For single-family homeowners in Northwest Austin City Council districts 6 and 10—who have the highest water usage in the city, according to Austin Water—a 100-year water-management plan could mean a future of ordinances and incentives directly affecting their front lawns and water bills.
Called the Integrated Water Resource Plan, or Water Forward, the plan aims to provide both mid- and long-term plans for the city’s water supply and demand management options. The city is still gathering public input on the plan, which will be completed in 2018 and updated every five years.
In August, the Austin Integrated Water Resource Planning Community Task Force presented future water supply and demand options and the estimated costs of each option as well as how much water the option could produce or conserve.
Why have a 100-year plan?
After the drought that plagued Central Texas from 2007-15, the task force recommended the city of Austin begin to plan ahead for future droughts and the effects of climate change.
Marisa Flores Gonzalez, the Water Forward project manager, said the Austin community as a whole should be concerned about water right now.
“We’re out of that drought now, but that just means this is a good time to plan,” Gonzalez said.
Studies conducted by the task force back up Gonzalez’s belief that Austin should begin planning for future water shortages.
In February, Water Forward estimated the city’s water needs in 2020, 2040, 2070 and 2115. Overall with baseline demands, they found the city’s needs during prolonged droughts will increase overtime and by 2115 will exceed the city’s current contract for water with LCRA.
Additionally, the task force hired climate scientist Katherine Hayhoe to conduct a climate change analysis. She found Austin’s data consistent with larger-scale trends observed throughout the U.S. and the world.
Residents can expect to see increases in annual and seasonal average temperatures, more frequent high-temperature extremes, little change in average precipitation, more frequent extreme precipitation and more summer drought conditions due to hotter weather, Hayhoe’s findings said.
Plan’s effect on residents
Aside from caring about the future of Austin’s water supply, Gonzalez said residents should be aware of how the plan will impact their wallets. Because areas in Northwest Austin use more water than other parts of the city, it may be affected more by community costs in the plan.
Sharlene Leurig, chairwoman of the Water Forward Task Force and a representative from City Council District 4, hypothesized single-family homes in Northwest Austin City Council districts used more water than other areas of the city because the homes have larger yards and areas of grass.
Both Leurig and Gonzalez emphasized Austin Water wants to work with Northwest Austin residents to explore alternative methods of water use, such as collecting and purifying rainwater for reuse.
“Maybe the residents who currently have landscapes that are not as water-efficient would be interested in using some of our incentive programs to transform their landscapes and save water,” Gonzalez said.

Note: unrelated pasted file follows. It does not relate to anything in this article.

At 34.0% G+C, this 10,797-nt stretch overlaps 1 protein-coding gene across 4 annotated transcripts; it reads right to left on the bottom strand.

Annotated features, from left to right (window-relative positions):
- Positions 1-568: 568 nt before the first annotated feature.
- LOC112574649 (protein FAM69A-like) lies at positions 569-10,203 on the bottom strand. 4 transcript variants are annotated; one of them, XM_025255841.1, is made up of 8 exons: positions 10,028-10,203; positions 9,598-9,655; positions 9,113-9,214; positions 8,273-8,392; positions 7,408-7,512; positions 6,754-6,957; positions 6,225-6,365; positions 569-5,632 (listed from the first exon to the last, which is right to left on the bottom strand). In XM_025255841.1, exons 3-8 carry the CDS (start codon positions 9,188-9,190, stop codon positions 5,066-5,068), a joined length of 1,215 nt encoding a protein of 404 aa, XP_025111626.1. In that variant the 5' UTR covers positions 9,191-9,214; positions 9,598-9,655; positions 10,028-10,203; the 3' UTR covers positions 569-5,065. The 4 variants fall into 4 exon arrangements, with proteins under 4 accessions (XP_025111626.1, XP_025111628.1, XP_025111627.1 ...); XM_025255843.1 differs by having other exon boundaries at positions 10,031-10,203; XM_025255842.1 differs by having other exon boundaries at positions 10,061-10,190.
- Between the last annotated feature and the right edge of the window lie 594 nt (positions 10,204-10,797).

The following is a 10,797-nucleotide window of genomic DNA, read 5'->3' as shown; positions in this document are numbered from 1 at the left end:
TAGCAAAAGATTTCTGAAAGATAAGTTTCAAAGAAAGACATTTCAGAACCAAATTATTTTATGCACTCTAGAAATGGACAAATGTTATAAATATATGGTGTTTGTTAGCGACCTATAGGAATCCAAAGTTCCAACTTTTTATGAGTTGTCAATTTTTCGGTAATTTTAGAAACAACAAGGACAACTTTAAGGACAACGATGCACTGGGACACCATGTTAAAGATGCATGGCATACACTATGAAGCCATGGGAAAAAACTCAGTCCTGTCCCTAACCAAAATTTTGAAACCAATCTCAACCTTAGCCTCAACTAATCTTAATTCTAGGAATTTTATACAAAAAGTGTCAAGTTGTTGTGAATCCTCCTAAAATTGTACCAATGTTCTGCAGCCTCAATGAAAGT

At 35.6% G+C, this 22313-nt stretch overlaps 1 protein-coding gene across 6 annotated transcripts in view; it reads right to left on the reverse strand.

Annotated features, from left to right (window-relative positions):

In August, the task force suggested ordinances requiring more water-efficient landscaping and alternative water-use methods would only affect new housing developments.
At the same time the city would roll out incentives similar to those ordinances for pre-existing homes. These incentives could possibly include monetary benefits, but Gonzalez said Austin Water will not know the details until early 2018.
As the task force considers what part of the plan will be incentive-based or ordinance-based, residents have the chance now to voice their priorities.
Austin Water hosted several public information meetings in July in each City Council district to collect public feedback on the plan. Gonzalez said citywide, Austin Water found residents care most about ensuring the city has safe, reliable drinking water.
Residents also care about conservation—of both water and their money.
District 10 members who attended a July 31 outreach meeting said they were concerned about the possibility of overbuilding and wasting taxpayer money on water options, educating their neighbors about water conservation and finding other water suppliers aside from the Lower Colorado River Authority.
Kathi Herrin, a resident from ZIP code 78727 in Northwest Austin near Parmer Lane, said her biggest concern was future droughts and how to sustain Austin’s growing population. After attending the Water Forward series, she encouraged her multifamily complex to investigate rainwater-collection
“I want to be proactive,” she said.
Other attendants at the District 10 outreach meeting expressed concern that homes with bigger lawns in their neighborhoods are unaware it is illegal to water a lawn more than twice a week.
Residents suggested building a program that enforces one-on-one educational conversations about water restrictions and conservation.
Water Forward’s next steps
After its outreach series in July the task force began to characterize the water supply and demand options by estimating each option’s water yield estimation, cost estimation, energy usage and environmental impacts.
Now that options have been characterized, Austin Water plans to develop different combinations of the options, called portfolios, to decide which ones to include in its final plan recommendation.
Leurig said residents have until February to share their water priorities and concerns with the task force.
By the end of February the task force will have already created and begun to analyze portfolios, so it will be too late for citizen feedback regarding supply and demand options.
The last thing the task force wants, however, is to see residents unhappy with the plan, Leurig said.
“This is the most important time to get your voices heard,” she said.
Residents can submit feedback about the plan through Austin Water’s survey, www.surveymonkey.com/r/waterforward.